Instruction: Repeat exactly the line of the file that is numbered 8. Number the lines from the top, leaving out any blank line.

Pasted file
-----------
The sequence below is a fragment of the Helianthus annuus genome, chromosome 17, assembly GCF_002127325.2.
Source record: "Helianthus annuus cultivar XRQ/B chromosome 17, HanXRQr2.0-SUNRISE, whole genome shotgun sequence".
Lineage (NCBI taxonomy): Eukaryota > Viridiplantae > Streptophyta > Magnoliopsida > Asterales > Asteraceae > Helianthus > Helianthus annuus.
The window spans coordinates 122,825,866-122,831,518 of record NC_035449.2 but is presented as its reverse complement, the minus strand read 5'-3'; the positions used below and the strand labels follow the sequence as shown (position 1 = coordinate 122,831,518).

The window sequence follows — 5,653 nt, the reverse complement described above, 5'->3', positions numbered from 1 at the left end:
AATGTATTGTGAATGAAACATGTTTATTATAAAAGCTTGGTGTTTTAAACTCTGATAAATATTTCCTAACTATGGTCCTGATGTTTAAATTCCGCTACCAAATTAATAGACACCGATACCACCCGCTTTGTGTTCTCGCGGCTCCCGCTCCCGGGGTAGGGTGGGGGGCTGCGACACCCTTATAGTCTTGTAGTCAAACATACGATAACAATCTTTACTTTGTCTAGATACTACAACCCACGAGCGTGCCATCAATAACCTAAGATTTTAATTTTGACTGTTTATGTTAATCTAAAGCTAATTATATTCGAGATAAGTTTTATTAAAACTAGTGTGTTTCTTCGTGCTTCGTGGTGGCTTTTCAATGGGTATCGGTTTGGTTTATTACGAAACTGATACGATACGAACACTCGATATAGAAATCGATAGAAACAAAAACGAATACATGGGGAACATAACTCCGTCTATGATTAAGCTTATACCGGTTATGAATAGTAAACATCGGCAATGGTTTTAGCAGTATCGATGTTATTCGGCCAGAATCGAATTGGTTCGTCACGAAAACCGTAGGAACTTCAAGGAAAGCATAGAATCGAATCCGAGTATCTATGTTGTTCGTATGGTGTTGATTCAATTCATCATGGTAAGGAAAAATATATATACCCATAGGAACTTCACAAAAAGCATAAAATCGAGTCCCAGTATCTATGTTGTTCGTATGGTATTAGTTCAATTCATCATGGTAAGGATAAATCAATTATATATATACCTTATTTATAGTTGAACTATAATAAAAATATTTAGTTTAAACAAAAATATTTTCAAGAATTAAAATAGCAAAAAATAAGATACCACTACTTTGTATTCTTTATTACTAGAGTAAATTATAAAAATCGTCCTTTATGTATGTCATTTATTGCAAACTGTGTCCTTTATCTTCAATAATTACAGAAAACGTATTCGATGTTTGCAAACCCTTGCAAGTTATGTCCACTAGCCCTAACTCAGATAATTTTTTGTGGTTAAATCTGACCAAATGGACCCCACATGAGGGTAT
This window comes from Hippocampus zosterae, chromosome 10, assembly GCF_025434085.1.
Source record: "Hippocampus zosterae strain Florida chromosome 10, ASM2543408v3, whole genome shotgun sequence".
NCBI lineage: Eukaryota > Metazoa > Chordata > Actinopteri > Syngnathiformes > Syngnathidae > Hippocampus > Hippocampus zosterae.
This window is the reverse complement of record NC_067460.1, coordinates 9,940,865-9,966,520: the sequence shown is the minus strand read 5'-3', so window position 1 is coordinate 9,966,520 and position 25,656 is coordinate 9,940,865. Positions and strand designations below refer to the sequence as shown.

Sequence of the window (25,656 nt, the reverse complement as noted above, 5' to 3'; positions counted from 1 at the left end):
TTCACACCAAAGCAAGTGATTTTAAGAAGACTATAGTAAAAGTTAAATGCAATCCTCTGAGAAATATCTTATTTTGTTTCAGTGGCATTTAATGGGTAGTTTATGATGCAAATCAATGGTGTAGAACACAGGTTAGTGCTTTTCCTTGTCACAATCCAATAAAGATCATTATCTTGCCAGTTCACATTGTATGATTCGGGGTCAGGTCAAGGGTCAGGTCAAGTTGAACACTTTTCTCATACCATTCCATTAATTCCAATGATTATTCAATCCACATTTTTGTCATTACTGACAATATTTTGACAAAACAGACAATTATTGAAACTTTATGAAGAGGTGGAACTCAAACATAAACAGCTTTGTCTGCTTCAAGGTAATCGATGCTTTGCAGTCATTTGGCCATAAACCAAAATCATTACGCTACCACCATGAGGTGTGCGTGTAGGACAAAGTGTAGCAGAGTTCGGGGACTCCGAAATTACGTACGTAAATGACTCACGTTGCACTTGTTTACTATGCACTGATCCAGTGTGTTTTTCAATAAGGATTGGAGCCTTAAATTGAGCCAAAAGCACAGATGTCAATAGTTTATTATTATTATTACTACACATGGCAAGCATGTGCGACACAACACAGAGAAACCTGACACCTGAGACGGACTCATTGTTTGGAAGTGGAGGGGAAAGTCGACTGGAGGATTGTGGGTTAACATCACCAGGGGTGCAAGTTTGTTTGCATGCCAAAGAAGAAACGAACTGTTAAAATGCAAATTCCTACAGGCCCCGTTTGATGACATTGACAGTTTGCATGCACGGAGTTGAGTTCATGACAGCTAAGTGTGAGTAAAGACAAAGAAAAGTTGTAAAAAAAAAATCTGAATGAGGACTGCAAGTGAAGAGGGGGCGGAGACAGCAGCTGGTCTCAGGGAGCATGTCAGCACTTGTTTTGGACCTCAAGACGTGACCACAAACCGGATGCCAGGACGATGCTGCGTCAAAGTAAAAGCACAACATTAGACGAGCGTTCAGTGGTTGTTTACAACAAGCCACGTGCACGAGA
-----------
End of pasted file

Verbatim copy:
Source record: "Hippocampus zosterae strain Florida chromosome 10, ASM2543408v3, whole genome shotgun sequence".